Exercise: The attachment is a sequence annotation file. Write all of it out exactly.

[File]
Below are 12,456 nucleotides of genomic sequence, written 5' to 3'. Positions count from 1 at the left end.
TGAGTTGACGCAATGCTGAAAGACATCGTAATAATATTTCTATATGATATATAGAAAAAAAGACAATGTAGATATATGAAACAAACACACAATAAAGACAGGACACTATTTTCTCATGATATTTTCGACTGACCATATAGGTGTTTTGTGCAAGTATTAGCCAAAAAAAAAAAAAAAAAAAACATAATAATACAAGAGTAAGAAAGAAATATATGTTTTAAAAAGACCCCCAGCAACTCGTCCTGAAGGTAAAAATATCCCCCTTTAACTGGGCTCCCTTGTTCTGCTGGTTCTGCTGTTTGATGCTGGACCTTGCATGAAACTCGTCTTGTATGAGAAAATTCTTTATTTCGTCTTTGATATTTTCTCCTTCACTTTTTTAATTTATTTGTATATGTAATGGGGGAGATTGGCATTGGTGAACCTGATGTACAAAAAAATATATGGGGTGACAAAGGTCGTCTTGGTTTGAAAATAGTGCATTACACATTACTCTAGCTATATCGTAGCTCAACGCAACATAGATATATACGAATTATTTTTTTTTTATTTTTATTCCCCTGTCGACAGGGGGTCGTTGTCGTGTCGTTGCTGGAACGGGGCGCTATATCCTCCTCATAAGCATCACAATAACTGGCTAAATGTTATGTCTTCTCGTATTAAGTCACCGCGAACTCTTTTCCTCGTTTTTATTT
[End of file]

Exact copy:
Below are 12,456 nucleotides of genomic sequence, written 5' to 3'. Positions count from 1 at the left end.
TGAGTTGACGCAATGCTGAAAGACATCGTAATAATATTTCTATATGATATATAGAAAAAAAGACAATGTAGATATATGAAACAAACACACAATAAAGACAGGACACTATTTTCTCATGATATTTTCGACTGACCATATAGGTGTTTTGTGCAAGTATTAGCCAAAAAAAAAAAAAAAAAAAACATAATAATACAAGAGTAAGAAAGAAATATATGTTTTAAAAAGACCCCCAGCAACTCGTCCTGAAGGTAAAAATATCCCCCTTTAACTGGGCTCCCTTGTTCTGCTGGTTCTGCTGTTTGATGCTGGACCTTGCATGAAACTCGTCTTGTATGAGAAAATTCTTTATTTCGTCTTTGATATTTTCTCCTTCACTTTTTTAATTTATTTGTATATGTAATGGGGGAGATTGGCATTGGTGAACCTGATGTACAAAAAAATATATGGGGTGACAAAGGTCGTCTTGGTTTGAAAATAGTGCATTACACATTACTCTAGCTATATCGTAGCTCAACGCAACATAGATATATACGAATTATTTTTTTTTTATTTTTATTCCCCTGTCGACAGGGGGTCGTTGTCGTGTCGTTGCTGGAACGGGGCGCTATATCCTCCTCATAAGCATCACAATAACTGGCTAAATGTTATGTCTTCTCGTATTAAGTCACCGCGAACTCTTTTCCTCGTTTTTATTT